> likelihood of
> >>developing diabetes is much increased. As David says, something can be
> >>heritable but not genetic (in origin). The inheritance of acquired
> >>characteristics, no less.
> >>Martin
> >>
> >>On 10/22/07 4:08 PM, "David Preiss" wrote:
> >>
> >>>Eirik,
> >>>
> >>>The Steve Connor comment you send us (second link below) tells
> >>>exactly why JW was not doing science at all. Particularly, why you
> >>>can't infer from an heritability ratio a conclusion about the
> >>>intelligence of people that works with you (as Watson say). On the
> >>>other hand, something can be statistically heritable and not genetic
> >>>at all. A nice explanation is in the Sternberg, Grigorenko and Kidd
> >>>paper I sent before.
> >>>David
> >>>
> >>>
> >>>David
> >>>
> >>>On Oct 22, 2007, at 3:16 PM, E. Knutsson wrote:
> >>>
> >>>
> >>>>Amanda,
> >>>>
> >>>>JW's comment (
> >>>> >>>article3075642.ece)
> >>>>concludes with this request: "[W]e as scientists, wherever we wish
> >>>>to place
> >>>>ourselves in this great debate, should take care in claiming what are
> >>>>unarguable truths without the support of evidence."
> >>>>
> >>>>Some of the other comments also seem to give a more balanced view:
> >>>>
> >>>>
> >>>>
> >>>>
> >>>>
> >>>>"Curtailing free debate is almost always a mistake. Allowing
> >>>>scientists and
> >>>>individuals to air their theories openly does not validate them. On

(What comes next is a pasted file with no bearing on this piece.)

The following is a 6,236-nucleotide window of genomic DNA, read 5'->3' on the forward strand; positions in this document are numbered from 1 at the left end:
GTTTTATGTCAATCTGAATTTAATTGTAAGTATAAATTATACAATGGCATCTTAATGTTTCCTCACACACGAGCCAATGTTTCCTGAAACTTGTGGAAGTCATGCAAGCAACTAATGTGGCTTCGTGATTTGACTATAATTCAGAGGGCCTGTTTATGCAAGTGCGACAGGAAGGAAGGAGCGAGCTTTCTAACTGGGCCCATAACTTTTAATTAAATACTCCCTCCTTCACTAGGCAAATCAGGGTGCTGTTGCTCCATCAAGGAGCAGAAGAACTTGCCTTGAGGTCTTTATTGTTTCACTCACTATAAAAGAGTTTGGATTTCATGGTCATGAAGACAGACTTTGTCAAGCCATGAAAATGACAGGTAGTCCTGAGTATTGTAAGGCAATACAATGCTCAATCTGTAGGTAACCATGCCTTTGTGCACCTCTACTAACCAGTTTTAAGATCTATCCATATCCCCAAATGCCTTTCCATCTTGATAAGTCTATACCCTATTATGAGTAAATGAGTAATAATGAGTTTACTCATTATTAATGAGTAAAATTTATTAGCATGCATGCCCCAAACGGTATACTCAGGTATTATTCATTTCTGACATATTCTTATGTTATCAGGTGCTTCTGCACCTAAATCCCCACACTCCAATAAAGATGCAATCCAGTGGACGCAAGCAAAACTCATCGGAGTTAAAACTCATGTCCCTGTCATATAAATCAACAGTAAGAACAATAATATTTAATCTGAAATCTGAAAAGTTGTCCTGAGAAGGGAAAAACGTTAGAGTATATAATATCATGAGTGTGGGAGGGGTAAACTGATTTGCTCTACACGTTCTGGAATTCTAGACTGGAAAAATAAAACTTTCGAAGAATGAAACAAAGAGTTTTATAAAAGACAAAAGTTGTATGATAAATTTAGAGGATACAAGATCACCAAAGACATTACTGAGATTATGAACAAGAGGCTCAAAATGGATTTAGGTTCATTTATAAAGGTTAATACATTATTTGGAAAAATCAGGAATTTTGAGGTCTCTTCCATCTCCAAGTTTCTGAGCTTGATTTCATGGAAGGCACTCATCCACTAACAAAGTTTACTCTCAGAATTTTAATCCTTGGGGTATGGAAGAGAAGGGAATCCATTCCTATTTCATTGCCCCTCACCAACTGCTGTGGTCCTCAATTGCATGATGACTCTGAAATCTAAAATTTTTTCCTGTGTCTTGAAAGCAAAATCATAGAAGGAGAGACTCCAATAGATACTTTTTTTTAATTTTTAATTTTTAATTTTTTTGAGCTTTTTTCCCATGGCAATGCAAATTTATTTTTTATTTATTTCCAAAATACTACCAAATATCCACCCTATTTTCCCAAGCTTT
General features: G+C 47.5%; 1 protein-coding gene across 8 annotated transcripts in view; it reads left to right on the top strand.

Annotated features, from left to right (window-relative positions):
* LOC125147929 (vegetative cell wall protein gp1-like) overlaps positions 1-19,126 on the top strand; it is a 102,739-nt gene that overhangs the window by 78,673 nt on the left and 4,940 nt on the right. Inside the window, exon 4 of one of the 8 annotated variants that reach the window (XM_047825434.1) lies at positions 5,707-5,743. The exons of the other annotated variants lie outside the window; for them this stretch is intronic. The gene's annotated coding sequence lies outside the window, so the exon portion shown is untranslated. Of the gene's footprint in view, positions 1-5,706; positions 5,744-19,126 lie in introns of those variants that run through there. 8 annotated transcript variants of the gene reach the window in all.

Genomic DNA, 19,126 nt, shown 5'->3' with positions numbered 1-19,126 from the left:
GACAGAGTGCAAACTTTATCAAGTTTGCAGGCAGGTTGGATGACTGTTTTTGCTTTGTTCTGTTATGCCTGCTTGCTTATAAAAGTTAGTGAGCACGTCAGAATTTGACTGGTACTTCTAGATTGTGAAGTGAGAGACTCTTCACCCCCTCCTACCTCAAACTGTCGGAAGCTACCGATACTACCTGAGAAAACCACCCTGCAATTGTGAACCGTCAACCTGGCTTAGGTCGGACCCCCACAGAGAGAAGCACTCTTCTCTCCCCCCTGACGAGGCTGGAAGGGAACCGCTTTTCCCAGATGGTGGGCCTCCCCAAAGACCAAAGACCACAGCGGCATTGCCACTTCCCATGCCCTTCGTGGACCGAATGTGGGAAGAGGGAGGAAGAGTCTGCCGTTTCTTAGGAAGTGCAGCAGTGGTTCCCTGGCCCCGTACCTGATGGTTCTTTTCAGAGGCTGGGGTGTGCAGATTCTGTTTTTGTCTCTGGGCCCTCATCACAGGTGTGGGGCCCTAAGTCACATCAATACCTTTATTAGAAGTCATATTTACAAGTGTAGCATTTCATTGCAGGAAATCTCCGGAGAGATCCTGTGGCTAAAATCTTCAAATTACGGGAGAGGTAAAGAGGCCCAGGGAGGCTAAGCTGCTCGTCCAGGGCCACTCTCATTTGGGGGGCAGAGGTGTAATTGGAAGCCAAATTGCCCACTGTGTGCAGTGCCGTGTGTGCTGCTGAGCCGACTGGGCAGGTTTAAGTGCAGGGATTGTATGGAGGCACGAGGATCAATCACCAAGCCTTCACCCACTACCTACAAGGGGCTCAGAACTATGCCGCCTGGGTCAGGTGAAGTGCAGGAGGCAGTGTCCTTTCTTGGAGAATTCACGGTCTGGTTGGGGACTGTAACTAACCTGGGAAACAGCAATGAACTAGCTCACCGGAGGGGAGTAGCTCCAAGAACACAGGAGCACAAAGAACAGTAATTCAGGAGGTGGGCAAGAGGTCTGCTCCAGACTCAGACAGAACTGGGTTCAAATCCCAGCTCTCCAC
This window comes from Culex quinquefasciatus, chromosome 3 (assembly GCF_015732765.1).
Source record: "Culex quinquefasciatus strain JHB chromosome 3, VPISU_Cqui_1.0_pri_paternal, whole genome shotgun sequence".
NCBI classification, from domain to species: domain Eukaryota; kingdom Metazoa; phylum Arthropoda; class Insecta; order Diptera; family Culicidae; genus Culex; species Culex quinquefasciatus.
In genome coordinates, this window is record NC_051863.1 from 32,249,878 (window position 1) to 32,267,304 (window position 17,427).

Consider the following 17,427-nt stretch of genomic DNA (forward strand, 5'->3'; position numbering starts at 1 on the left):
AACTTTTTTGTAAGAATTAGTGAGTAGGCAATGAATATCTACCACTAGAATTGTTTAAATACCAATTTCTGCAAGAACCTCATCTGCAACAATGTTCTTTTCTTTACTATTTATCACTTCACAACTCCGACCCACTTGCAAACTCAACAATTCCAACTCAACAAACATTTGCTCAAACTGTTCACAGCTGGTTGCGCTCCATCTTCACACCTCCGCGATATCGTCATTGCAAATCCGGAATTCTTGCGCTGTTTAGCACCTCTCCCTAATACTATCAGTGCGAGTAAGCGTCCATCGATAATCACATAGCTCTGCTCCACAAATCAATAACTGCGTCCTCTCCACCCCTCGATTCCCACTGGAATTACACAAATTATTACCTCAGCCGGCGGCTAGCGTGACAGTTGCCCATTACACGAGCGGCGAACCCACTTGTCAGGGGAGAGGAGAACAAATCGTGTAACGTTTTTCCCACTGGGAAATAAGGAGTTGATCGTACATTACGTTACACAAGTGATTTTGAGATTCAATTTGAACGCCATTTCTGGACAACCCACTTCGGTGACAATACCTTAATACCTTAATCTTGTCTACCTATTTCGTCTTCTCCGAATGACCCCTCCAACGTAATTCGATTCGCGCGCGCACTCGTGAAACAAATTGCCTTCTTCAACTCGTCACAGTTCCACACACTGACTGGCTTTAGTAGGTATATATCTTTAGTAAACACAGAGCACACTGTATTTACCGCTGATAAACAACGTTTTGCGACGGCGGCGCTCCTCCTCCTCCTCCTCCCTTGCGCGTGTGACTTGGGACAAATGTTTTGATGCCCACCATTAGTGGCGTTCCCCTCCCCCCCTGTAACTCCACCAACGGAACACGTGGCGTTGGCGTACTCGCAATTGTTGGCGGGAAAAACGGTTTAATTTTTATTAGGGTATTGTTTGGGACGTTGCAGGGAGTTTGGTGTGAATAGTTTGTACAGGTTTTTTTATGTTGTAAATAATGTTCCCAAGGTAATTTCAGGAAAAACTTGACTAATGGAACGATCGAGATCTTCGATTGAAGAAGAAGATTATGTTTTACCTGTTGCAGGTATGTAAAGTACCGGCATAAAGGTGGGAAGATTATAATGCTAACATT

> >>>>the
> >>>>contrary it allows them to be refuted."
> >>>>
> >>>>Eirik
> >>>>
> >>>>
> >>>>
> >>>>On 2007-10-21, at 01:26, Amanda Brovold wrote:
> >>>>
> >>>>>Just for the record, it sounds to me as if Watson has suggested he
> >>>>>may have
> >>>>>been misquoted. In the article linked to 3 messages below he
> >>>>>says: "I can
> >>>>>understand much of this reaction. For if I said what I was quoted as
> >>>>>saying, then I can only admit that I am bewildered by it. To
> >>>>>those who have
> >>>>>drawn the inference from my words that Africa, as a continent, is
> >>>>>somehow
> >>>>>genetically inferior, I can only apologise unreservedly. This is
> >>>>>not what I
> >>>>>meant. More importantly from my point of view, there is no
> >>>>>scientific basis
> >>>>>for such a belief." I am not sure why the first two sentences of
> >>>>>this quote
> >>>>>are generally left off when it is repeated. Such common
> >>>>>occurrences though
> >>>>>(even on this very list) lead me to believe it is plausible that
> >>>>>what Watson
> >>>>>said my not have been as appalling as what has been passed around
> >>>>>makes it
> >>>>>seem. I agree that it seems certain he has a view I very much
> >>>>>disagree with
> >>>>>and seems to be contradicted by the preponderance of evidence.
> >>>>>However, I
> >>>>>find un-thoughtful knee-jerk responses to such views to be at
> >>>>>least as
> >>>>>dangerous as the views themselves. I have heard people stress